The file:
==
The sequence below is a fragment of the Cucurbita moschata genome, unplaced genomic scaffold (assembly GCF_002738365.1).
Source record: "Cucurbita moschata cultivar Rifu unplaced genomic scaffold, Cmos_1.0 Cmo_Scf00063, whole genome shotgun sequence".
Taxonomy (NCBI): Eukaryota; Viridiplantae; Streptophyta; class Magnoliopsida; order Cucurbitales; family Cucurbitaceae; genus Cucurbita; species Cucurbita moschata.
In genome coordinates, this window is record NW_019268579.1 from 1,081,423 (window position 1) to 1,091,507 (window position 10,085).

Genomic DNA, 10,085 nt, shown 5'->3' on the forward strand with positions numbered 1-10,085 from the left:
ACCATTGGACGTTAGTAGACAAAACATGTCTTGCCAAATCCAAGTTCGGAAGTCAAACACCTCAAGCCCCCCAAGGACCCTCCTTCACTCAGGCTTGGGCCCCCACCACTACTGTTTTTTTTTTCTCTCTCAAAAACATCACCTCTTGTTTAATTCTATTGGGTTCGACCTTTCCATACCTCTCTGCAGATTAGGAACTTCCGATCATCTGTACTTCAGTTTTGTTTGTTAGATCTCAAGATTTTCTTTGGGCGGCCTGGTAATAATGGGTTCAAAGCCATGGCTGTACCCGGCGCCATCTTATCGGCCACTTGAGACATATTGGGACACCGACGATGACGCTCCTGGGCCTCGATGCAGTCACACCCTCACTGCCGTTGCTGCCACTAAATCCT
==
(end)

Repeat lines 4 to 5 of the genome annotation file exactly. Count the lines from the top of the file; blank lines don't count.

In genome coordinates, this window is record NW_019268579.1 from 1,081,423 (window position 1) to 1,091,507 (window position 10,085).

Genomic DNA, 10,085 nt, shown 5'->3' on the forward strand with positions numbered 1-10,085 from the left: